The Ariels' bass performance is quite sensitive to the stuffing in the line and labyrinth, and some experimentation may be necessary to get the best bass in your room. The adjustable height line exit is also of great help in tuning the speaker and gives more flexibility in room placement. Small changes can be quite noticeable, so proceed slowly.
Crossover component changes are also quite noticeable. Rest assured that premium quality parts are not lost on this speaker. After a few months of experimentation, I ended up with something very close to Lynn's Version 2.2 crossover. (Much to my surprise when he mailed me the schematic!)
I ended up using the Hovland MusiCaps in all critical areas, with Solen's in the impedance compensation network on the woofers, SOLO Copper Foil Air Core inductors, and Caddock MP series metal foil resistors. The premium quality parts simply added to the Ariels' natural sense of ease, dynamics, and improved resolution of low-level detail without ever sounding etched or analytical. I also used 0.1uF Teflon by-pass caps on the series tweeter caps that gave a slight increase in "air" and apparent upper frequency extension.
While I didn't experiment extensively with speaker cables, I did get excellent results using Goertz MI2 bi-wired from amp to crossovers, MI2 as continuous pieces from internal crossover wiring to the speaker inputs, and MI1 as internal speaker wire. The Goertz seemed to work so much better than anything else that I tried, I just didn't pursue it any further.
The Ariels also seem to love low-powered tube amplifiers. With their very flat impedance curve, high output Z amps are simply a non-issue with the Ariels. Most of my listening and "voicing" of the speaker was performed with a triode wired push-pull EL-34 amp of about 25 watts. (Modified Sonic Frontiers SFS-40) This provided plenty of power in my smaller room, even full-range. A triode wired, modded Dyna ST-70 also provided very pleasing results, proving you don't have to spend megabucks on amplification to get very enjoyable music out of the Ariels. I even tried a stock Dyna SCA-35 integrated just for kicks, and the Ariels still never failed to please, just not quite as much so. Excellent results were also obtained with a pair of vintage rebuilt Quad II amps.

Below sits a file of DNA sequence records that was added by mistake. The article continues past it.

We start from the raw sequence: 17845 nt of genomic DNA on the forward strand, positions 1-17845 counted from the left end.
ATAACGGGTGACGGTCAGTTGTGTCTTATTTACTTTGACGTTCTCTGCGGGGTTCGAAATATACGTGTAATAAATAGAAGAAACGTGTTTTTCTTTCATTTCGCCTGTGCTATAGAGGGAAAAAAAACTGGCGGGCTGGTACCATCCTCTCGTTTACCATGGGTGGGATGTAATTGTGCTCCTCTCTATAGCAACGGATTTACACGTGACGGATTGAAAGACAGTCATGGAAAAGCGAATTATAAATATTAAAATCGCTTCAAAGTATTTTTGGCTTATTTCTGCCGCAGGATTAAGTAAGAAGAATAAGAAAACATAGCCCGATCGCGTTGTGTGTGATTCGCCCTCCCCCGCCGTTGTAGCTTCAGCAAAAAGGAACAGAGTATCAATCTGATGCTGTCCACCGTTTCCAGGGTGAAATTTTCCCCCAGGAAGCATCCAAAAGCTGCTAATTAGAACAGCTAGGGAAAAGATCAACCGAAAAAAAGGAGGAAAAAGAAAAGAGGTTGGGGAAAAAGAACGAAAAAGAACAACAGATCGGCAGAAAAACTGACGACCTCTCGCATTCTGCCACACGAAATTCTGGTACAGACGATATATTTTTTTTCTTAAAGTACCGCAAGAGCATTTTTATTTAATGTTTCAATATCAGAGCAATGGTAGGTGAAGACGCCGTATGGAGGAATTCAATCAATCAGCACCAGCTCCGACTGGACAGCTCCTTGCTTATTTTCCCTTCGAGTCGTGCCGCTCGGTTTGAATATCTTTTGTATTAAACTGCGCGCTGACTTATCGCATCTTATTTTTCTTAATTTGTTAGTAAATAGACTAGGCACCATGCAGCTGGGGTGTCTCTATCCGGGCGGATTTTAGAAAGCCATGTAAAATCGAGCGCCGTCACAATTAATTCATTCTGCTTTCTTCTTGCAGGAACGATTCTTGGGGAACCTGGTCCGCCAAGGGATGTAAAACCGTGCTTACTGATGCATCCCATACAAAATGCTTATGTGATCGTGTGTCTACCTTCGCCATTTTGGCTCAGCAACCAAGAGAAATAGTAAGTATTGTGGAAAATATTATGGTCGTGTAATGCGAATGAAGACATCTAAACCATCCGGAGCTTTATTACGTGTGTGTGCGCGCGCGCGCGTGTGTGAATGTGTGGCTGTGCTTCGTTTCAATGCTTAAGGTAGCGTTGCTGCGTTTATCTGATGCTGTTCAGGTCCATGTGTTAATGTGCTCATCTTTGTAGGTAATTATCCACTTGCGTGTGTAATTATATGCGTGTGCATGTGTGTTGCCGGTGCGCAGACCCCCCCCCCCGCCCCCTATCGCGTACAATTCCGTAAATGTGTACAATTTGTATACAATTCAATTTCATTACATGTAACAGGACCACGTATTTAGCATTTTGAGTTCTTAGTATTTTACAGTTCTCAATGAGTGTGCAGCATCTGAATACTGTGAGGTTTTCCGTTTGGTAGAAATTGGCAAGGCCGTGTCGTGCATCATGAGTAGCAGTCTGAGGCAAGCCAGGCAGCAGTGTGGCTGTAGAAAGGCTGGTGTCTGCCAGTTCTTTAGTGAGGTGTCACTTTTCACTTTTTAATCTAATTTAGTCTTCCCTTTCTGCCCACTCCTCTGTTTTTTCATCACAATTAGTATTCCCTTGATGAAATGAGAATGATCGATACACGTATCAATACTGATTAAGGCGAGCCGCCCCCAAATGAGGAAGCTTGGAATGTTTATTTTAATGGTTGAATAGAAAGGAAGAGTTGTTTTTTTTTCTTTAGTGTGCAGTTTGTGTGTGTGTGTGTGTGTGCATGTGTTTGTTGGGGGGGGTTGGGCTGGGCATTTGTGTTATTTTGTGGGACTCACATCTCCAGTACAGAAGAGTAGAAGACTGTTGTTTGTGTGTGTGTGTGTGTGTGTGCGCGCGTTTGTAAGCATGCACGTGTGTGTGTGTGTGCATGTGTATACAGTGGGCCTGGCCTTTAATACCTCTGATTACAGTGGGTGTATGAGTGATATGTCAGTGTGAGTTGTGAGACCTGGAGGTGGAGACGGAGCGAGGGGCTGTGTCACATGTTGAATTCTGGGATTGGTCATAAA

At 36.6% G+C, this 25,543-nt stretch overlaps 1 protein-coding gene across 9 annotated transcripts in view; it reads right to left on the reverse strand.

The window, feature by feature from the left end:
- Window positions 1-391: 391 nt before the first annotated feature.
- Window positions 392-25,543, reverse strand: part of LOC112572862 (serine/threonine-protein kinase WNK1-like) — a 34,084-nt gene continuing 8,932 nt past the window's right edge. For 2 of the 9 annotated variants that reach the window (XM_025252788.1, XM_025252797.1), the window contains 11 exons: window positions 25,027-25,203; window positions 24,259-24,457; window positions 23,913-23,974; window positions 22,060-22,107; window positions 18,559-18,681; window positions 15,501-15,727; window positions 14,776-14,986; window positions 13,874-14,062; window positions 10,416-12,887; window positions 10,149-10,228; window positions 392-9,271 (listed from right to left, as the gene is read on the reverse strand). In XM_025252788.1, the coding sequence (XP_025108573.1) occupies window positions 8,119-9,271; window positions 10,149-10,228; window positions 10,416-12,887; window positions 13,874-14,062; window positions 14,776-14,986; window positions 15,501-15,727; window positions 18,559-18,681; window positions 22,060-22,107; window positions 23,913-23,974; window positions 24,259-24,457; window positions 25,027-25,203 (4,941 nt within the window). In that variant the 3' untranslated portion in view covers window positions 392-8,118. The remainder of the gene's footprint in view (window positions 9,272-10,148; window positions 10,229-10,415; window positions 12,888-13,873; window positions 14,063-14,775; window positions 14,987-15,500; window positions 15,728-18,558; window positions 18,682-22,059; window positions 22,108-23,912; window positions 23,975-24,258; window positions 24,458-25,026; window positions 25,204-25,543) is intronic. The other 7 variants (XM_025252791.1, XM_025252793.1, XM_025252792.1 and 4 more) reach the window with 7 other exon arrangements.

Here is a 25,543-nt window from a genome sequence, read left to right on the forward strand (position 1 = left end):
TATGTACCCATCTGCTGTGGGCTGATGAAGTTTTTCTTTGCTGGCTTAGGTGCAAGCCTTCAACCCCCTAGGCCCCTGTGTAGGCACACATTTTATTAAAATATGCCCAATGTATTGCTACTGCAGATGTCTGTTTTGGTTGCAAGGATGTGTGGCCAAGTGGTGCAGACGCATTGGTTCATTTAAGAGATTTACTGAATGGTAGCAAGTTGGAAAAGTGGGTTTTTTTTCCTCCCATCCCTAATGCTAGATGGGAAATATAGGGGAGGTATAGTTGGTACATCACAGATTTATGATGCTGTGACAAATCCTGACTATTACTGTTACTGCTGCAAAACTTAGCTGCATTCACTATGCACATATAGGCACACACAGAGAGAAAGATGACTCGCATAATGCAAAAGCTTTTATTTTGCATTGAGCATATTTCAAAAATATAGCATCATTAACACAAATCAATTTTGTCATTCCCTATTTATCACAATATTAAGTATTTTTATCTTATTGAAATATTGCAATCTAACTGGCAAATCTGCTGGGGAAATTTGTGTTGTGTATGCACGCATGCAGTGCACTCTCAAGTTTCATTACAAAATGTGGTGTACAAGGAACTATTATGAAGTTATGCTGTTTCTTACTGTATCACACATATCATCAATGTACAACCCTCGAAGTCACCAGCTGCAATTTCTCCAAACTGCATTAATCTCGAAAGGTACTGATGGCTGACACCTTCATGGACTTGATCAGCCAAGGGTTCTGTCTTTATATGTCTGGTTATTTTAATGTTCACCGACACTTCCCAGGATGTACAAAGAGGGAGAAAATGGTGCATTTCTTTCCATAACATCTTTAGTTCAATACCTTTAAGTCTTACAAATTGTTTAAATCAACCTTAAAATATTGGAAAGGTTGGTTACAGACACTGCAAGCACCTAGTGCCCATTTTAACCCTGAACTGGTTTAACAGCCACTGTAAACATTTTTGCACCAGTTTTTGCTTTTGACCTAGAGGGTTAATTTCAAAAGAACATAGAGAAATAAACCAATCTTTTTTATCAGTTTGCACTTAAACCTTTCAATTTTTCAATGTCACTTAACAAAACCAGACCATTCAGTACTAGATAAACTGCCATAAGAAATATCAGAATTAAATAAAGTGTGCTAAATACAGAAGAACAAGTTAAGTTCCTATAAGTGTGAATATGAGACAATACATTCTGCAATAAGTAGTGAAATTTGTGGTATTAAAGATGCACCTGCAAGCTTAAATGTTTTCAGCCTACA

A few listening sessions with a DIY SE 300B amp provided a gloriously large soundstage, with images extending well beyond the speakers, but not enough punch and control in the bass. I bi-amped this setup using a cap at the 300B amp input to roll off at 80 Hz (6dB/octave), a third order (18dB/octave) active low pass crossover at 75 Hz, a pair of Audio Concepts DIY 10" downfiring subwoofers, and a Hafler DH-200 amp (or whatever else I could borrow). This was a system that was very easy to live with, with open, liquid, and detailed mids and highs and a powerful bass flat to almost 20 Hz.
This setup also played VERY loud without any sense of strain. I measured approx. 110dB peaks cleanly reproduced in the listening room. This is WAY louder than I ever listen for any period of time, and unless you are a true volume freak, should be plenty for all but the largest listening rooms. It's surprising how far 8-9 watts per side can go when you use a powered sub of some kind. I continued to play with the subs after going back to my push-pull amps, but at least with the Audio Concepts subs, I had to keep the crossover point below 100Hz as a maximum, otherwise there was an audible discontinuity between the Ariels and the subs, no matter what their position.
A pair of forward firing, "fast" sounding subs, possibly sealed or transmission-line loaded, placed close to the Ariels may allow a higher crossover point and greater volume potential. For me, I'm more than satisfied with them, even full range, in my smallish room. I've had the Ariels now for over a year and a half, and am not even beginning to tire of them. I even broke down and built ANOTHER pair of cabinets, but these are actually finished instead of plain MDF! (Thanks to my partner Madelaine, who actually finished them for me in a beautiful "Marbleized" blue glaze finish!) A friend is now finishing my first pair for himself, and my cabinet making friend has built a pair for himself as well.
My audiophile friends have been very impressed with the Ariels, but that's not the real test. When our normal, um, I mean, non-audiophile, friends drop over for the first time, they almost never fail to comment on how good the music sounds even before they make it into the living room. To me, that's passing the ultimate blind listening test with flying colours!